The kid from the Kendall Toyota ads may have been dealing something besides cars

If you lived in Miami for any length of time, you’ve likely seen his dimpled smile, blue eyes and moptop hair on Spanish-language TV, the sides of county buses and banners towed by airplanes cruising along the beach.

He’s Michael Gonzalez, for years the ubiquitous and adorable child face of Kendall Toyota.

But authorities suspect Gonzalez went into the business of selling something besides cars: drugs. The 17-year-old was the dealer, according to law enforcement and other sources, who was robbed outside an Aventura LA Fitness in a drug rip-off gone fatally wrong. Gonzalez’s friend wound up dead, bleeding from a single gunshot to the neck.

For now, Gonzalez remains the unnamed victim in the case against two teens who were arrested and charged this month in the murder of Omar Darwish, 18. Because Gonzalez is a juvenile, he is listed only as M.G. in court documents, but his identity has been identified independently by the Miami Herald, including through the slain teen’s family.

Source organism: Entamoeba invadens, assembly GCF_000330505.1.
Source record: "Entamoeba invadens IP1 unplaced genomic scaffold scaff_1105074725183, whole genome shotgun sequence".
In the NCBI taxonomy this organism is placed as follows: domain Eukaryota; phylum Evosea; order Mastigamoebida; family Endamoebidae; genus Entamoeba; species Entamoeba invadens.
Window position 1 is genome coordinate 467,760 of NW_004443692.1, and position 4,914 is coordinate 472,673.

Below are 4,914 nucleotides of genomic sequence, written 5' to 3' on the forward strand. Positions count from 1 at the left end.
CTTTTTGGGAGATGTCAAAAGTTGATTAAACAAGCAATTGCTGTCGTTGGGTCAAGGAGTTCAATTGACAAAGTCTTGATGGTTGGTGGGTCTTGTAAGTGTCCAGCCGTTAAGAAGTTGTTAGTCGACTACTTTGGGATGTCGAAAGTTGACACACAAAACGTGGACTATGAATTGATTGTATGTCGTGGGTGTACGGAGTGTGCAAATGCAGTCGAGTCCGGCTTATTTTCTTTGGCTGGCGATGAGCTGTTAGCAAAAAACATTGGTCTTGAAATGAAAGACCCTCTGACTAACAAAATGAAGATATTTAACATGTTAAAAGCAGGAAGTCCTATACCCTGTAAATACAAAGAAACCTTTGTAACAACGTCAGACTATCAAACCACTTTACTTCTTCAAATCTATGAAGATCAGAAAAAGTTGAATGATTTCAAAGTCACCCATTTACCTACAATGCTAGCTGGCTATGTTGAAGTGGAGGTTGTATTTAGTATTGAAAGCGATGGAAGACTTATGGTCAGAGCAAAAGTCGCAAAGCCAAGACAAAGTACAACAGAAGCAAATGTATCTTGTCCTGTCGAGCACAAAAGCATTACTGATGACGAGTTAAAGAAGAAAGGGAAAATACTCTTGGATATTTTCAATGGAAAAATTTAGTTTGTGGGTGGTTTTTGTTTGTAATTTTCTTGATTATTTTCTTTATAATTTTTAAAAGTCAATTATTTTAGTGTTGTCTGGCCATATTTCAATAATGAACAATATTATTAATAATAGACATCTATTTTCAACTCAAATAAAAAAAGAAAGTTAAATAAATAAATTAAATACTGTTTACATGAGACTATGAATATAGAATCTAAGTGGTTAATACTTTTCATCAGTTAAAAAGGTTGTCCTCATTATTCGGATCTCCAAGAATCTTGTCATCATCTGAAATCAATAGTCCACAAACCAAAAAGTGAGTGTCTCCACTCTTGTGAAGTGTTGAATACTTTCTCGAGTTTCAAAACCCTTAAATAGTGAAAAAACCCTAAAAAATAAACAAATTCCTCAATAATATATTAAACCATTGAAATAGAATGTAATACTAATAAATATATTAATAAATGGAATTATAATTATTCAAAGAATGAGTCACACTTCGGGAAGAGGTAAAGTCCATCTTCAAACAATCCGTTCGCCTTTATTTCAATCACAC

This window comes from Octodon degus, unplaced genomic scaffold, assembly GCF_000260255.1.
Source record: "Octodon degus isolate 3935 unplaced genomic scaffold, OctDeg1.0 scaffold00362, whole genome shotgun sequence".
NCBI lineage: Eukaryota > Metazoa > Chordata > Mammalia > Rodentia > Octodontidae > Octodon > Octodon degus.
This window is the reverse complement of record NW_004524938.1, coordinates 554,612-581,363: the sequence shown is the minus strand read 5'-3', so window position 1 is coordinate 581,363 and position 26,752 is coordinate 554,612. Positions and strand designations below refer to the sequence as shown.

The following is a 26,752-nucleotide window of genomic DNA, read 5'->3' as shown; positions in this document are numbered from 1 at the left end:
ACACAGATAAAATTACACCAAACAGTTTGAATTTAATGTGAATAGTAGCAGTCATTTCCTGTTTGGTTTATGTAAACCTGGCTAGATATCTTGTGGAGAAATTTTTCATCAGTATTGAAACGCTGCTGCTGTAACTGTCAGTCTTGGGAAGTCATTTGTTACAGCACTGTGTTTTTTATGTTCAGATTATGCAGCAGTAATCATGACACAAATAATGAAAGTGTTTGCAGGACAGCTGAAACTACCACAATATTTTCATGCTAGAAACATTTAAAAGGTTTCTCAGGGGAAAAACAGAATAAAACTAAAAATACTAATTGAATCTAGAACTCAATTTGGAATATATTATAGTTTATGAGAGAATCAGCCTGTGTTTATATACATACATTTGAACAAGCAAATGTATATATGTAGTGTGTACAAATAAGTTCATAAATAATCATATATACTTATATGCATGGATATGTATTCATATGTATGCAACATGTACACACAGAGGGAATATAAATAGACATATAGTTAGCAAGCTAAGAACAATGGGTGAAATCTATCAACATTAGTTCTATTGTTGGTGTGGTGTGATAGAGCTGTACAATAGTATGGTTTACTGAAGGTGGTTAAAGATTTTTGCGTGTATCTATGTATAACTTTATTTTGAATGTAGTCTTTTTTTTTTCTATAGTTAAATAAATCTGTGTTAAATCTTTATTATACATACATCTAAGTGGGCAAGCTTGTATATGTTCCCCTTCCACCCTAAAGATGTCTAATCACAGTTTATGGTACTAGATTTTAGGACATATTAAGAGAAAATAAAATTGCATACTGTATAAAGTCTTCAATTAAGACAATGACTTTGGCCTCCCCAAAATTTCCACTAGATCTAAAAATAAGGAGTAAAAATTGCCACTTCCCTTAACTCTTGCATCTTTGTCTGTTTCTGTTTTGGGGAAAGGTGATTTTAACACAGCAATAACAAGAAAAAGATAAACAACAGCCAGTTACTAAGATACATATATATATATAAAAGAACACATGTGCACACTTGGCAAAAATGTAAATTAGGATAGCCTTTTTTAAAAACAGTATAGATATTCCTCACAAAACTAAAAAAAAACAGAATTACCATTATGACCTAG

Omar Darwish, 18, who was killed in a shooting outside the Aventura LA Fitness on Jan. 19. Family photo

Although he has not been charged with anything in the case, because a drug deal was involved in the killing, he remains under criminal investigation. Aventura police and the Miami-Dade State Attorney’s Office declined to comment.

His father, Claudio Gonzalez, the former face of Kendall Toyota and West Kendall Toyota who appeared alongside his son on many TV spots, said the family was cooperating with authorities. He declined to comment because of the ongoing investigation.

“I feel bad for what happened to the other kids,” Claudio Gonzalez said when reached by the Miami Herald.